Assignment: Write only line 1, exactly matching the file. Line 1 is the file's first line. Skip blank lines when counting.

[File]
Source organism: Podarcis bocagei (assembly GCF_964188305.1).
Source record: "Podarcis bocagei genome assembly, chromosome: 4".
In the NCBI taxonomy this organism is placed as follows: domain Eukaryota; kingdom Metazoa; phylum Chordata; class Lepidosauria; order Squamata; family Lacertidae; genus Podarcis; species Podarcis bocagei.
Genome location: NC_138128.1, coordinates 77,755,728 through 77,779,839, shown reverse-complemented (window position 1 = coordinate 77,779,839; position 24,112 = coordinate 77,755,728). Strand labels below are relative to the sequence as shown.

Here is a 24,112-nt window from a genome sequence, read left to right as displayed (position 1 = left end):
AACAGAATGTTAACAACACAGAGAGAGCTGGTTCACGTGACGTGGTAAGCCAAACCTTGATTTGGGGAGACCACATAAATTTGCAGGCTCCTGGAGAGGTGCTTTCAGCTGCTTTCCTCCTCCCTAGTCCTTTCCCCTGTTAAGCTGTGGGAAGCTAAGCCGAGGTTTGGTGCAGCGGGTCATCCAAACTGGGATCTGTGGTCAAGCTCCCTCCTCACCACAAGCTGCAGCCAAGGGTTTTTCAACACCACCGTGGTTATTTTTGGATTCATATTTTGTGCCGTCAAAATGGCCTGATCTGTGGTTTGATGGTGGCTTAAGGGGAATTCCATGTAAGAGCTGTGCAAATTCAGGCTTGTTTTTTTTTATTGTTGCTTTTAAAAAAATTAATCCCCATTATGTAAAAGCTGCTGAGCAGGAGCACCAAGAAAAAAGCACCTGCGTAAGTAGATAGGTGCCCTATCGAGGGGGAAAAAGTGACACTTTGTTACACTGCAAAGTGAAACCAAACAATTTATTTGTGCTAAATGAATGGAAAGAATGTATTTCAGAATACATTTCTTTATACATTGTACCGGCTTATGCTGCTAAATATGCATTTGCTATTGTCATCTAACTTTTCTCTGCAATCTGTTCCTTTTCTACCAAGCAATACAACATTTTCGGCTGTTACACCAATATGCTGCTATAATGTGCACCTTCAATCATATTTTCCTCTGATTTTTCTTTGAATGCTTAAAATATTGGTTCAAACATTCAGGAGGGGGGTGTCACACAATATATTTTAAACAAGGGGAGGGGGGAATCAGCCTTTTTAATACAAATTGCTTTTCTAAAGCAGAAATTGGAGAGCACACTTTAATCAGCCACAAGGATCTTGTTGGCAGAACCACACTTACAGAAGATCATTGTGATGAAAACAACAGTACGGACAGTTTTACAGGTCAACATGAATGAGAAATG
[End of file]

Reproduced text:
Source organism: Podarcis bocagei (assembly GCF_964188305.1).